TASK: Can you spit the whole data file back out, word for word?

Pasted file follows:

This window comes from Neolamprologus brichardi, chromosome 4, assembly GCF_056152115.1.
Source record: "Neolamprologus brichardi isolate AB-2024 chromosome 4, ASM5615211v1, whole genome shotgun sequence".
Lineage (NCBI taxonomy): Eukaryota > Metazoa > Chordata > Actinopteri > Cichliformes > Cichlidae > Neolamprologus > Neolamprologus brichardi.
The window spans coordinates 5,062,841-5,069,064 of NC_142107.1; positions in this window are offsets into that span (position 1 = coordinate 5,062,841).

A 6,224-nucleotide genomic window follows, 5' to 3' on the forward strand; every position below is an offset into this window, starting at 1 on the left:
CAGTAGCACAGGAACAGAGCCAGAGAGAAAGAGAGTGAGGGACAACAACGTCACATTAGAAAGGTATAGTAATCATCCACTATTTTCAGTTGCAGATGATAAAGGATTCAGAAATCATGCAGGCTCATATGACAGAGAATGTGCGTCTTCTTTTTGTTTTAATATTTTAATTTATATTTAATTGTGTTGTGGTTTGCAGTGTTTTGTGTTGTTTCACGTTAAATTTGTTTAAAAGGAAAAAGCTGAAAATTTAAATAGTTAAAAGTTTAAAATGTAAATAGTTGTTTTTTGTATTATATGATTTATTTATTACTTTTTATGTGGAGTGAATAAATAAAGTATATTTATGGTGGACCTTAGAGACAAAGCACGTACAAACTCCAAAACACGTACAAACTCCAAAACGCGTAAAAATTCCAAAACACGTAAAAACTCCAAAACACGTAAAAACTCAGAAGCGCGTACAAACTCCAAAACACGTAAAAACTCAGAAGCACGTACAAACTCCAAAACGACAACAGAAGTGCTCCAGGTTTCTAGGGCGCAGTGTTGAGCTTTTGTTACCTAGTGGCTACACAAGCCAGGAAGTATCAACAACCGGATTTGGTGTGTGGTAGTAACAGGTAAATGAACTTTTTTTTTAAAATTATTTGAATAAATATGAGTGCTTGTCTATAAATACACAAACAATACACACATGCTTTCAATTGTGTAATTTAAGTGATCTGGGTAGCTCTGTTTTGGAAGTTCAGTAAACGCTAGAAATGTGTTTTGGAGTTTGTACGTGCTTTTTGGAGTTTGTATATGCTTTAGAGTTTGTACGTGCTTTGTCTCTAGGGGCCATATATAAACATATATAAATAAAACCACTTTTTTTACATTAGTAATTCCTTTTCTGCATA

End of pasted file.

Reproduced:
This window comes from Neolamprologus brichardi, chromosome 4, assembly GCF_056152115.1.
Source record: "Neolamprologus brichardi isolate AB-2024 chromosome 4, ASM5615211v1, whole genome shotgun sequence".
Lineage (NCBI taxonomy): Eukaryota > Metazoa > Chordata > Actinopteri > Cichliformes > Cichlidae > Neolamprologus > Neolamprologus brichardi.
The window spans coordinates 5,062,841-5,069,064 of NC_142107.1; positions in this window are offsets into that span (position 1 = coordinate 5,062,841).

A 6,224-nucleotide genomic window follows, 5' to 3' on the forward strand; every position below is an offset into this window, starting at 1 on the left:
CAGTAGCACAGGAACAGAGCCAGAGAGAAAGAGAGTGAGGGACAACAACGTCACATTAGAAAGGTATAGTAATCATCCACTATTTTCAGTTGCAGATGATAAAGGATTCAGAAATCATGCAGGCTCATATGACAGAGAATGTGCGTCTTCTTTTTGTTTTAATATTTTAATTTATATTTAATTGTGTTGTGGTTTGCAGTGTTTTGTGTTGTTTCACGTTAAATTTGTTTAAAAGGAAAAAGCTGAAAATTTAAATAGTTAAAAGTTTAAAATGTAAATAGTTGTTTTTTGTATTATATGATTTATTTATTACTTTTTATGTGGAGTGAATAAATAAAGTATATTTATGGTGGACCTTAGAGACAAAGCACGTACAAACTCCAAAACACGTACAAACTCCAAAACGCGTAAAAATTCCAAAACACGTAAAAACTCCAAAACACGTAAAAACTCAGAAGCGCGTACAAACTCCAAAACACGTAAAAACTCAGAAGCACGTACAAACTCCAAAACGACAACAGAAGTGCTCCAGGTTTCTAGGGCGCAGTGTTGAGCTTTTGTTACCTAGTGGCTACACAAGCCAGGAAGTATCAACAACCGGATTTGGTGTGTGGTAGTAACAGGTAAATGAACTTTTTTTTTAAAATTATTTGAATAAATATGAGTGCTTGTCTATAAATACACAAACAATACACACATGCTTTCAATTGTGTAATTTAAGTGATCTGGGTAGCTCTGTTTTGGAAGTTCAGTAAACGCTAGAAATGTGTTTTGGAGTTTGTACGTGCTTTTTGGAGTTTGTATATGCTTTAGAGTTTGTACGTGCTTTGTCTCTAGGGGCCATATATAAACATATATAAATAAAACCACTTTTTTTACATTAGTAATTCCTTTTCTGCATA